Do you mean cilantro instead of coriander? Coriander is ground not chopped.
    It depends where you live, Sam. Here, in the UK, coriander is the name for both the herb (what you call 'cilantro') and the seeds (spice). Hope this helps! Ania
Delicious flavours and texture. I served with brown rice, salad and edamame. Will make double recipe next time and freeze half before cooking.
Healthy and delicious.
    Thank you Sue, I am so happy to hear that you enjoyed these and plan to make them again. Thanks so much for taking the time to review, much appreciated. x Ania
This is so good!!! We went to restaurant and we ordered vegan ball with lemon grass so I search and I found this amazing recipe, it teased better then the rest
    Thank you, I am so happy to hear that you enjoyed this recipe so much, that's great news. And thank you for taking the time to leave this lovely review - I really appreciate it. x Ania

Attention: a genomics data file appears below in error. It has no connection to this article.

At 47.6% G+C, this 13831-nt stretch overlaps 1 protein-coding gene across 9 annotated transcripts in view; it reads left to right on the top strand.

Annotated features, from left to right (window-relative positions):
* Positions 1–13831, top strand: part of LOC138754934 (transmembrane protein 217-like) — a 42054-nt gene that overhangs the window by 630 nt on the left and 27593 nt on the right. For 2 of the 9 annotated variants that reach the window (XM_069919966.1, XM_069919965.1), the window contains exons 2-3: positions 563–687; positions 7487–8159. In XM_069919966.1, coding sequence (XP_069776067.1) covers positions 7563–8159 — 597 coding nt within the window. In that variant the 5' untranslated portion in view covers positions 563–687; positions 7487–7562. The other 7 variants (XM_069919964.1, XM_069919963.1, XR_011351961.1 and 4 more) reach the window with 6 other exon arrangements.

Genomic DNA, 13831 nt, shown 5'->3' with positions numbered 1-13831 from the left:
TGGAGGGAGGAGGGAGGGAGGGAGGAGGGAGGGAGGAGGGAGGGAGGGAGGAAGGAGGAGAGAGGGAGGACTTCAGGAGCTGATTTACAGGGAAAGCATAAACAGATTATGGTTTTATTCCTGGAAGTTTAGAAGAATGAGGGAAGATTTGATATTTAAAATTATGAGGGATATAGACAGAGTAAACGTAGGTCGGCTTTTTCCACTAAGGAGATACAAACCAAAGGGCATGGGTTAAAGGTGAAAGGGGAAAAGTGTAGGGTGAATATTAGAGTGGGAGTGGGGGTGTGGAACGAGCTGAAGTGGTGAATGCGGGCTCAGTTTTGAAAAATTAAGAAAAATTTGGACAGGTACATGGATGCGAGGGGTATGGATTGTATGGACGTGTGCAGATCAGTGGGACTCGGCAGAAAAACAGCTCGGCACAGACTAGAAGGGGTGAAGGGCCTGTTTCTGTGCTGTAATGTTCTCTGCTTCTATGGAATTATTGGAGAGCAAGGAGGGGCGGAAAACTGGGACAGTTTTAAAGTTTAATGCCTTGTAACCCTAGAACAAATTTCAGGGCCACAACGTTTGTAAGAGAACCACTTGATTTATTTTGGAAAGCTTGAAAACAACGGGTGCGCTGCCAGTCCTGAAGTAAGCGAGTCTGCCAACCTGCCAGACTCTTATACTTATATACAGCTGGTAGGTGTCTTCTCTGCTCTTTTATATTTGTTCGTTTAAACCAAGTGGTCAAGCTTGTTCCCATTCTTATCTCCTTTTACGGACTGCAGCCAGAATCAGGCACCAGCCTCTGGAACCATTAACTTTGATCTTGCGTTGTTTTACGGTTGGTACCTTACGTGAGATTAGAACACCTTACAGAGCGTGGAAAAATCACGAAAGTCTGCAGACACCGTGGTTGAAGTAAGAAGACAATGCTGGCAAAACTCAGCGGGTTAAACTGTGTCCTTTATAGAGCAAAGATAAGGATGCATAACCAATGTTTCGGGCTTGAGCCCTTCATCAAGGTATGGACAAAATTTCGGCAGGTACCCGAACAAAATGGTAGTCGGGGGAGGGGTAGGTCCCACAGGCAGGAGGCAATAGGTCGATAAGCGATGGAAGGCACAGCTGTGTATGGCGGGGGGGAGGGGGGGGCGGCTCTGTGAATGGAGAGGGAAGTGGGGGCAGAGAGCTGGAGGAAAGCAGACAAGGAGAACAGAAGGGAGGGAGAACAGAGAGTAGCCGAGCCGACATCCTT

These look amazing. I’m allergic to eggplant though. Is there anything you think might work as a substitution?
    Hi Stacy,
    How about mushrooms? Ania
These were so delicious! I love anything with eggplant, but lemongrass and chilli combo was a whole new level. I used tofu and baked the neatballs in the oven. This will be on my rotation list! By the way, I'm heading to Krakow this weekend, could you recommend any nice vegan restaurant ? Thank you!
    Thanks, Laana! I'm so pleased you enjoyed it! Yes, my top place to visit in Krakow is Youmiko Sushi, they are not a vegan sushi joint but they do vegan sushi days (once a week, I think) when they only do vegan sushi. Their sushi is to die for. x Ania
Hi Ania,
I'm really looking forward to making this recipe this week!
Quick question could you freeze the neatballs?
    Hi Eva,
    Yes, you certainly can, but do so before frying/baking. Hope that helps! Ania
Great recipe, I couldn’t find lemongrass so used extra lime instead. Delicious and great texture. Hope I can make it with lemongrass next time!